Distributaries: Atercracy

Our Lost Continent and the Journey Back: II. — Distributaries (1865–1886)

Project Page:
MAPPINGS: Notes for an Introduction
SOURCES: The First Leg of the Journey
    CONFLUENCES: The Final Leg of the Journey

      Some of our distributary channels really diverged early, as anarchist ideas spread through the export of the European press and through the exile of European revolutionaries. So, for example, there are individuals and incidents to be explored in the context of the French exile communities in North America.

      Among those French exiles, Claude Pelletier has come to occupy a special place in my studies. He was one of the most interesting of those continuing Proudhon’s project, particularly as his work reunited elements from Proudhon and Pierre Leroux in a much more substantive way that we find, say, in the work of William Batchelder Greene. He was also clearly involved in labor internationalism, starting with the International Association that preceded the “First” International, contributing to some important French-language papers in New York.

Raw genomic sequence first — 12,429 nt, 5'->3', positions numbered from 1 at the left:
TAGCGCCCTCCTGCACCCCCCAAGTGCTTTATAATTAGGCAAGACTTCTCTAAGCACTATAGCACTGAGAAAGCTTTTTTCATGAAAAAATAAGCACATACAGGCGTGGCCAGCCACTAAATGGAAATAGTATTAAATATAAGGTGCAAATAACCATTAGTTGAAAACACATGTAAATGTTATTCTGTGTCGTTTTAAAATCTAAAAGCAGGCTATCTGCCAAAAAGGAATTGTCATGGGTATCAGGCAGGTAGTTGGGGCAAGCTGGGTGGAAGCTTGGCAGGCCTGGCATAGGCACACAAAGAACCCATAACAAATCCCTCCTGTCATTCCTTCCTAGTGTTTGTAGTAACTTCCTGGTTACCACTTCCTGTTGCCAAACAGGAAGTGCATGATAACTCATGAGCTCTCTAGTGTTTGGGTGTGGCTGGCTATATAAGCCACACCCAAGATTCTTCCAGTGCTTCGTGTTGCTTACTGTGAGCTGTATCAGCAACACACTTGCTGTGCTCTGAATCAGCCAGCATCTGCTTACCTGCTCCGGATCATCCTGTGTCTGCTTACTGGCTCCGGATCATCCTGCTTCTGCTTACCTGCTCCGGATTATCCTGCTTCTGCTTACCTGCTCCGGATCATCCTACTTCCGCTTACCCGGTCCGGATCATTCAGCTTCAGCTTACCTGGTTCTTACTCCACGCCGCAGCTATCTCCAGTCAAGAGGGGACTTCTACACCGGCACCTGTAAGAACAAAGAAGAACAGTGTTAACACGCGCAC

His works are fascinating, from the 1848 Solution du problème de la misère to the various works, such as Les soirées socialistes de New-York, that he published while in the United States. Those include a Dictionnaire Socialiste in three volumes and a play that explores the radical ideas of the French 1848 revolution—and specifically those of Proudhon and Pierre Leroux—in the context of a retelling of the 15th-century Hussite rebellion.

      A close reading of some of these works will certainly occupy an important place in this part of Our Lost Continent and the Journey Back.

      But Pelletier’s work, and particularly the label he created to describe it, have assumed another sort of importance in my work over the years. That label—Atercratie or Atercracy—has come to signify for me the variety of other ways that the anarchist idea might have been conceived and found organized expression.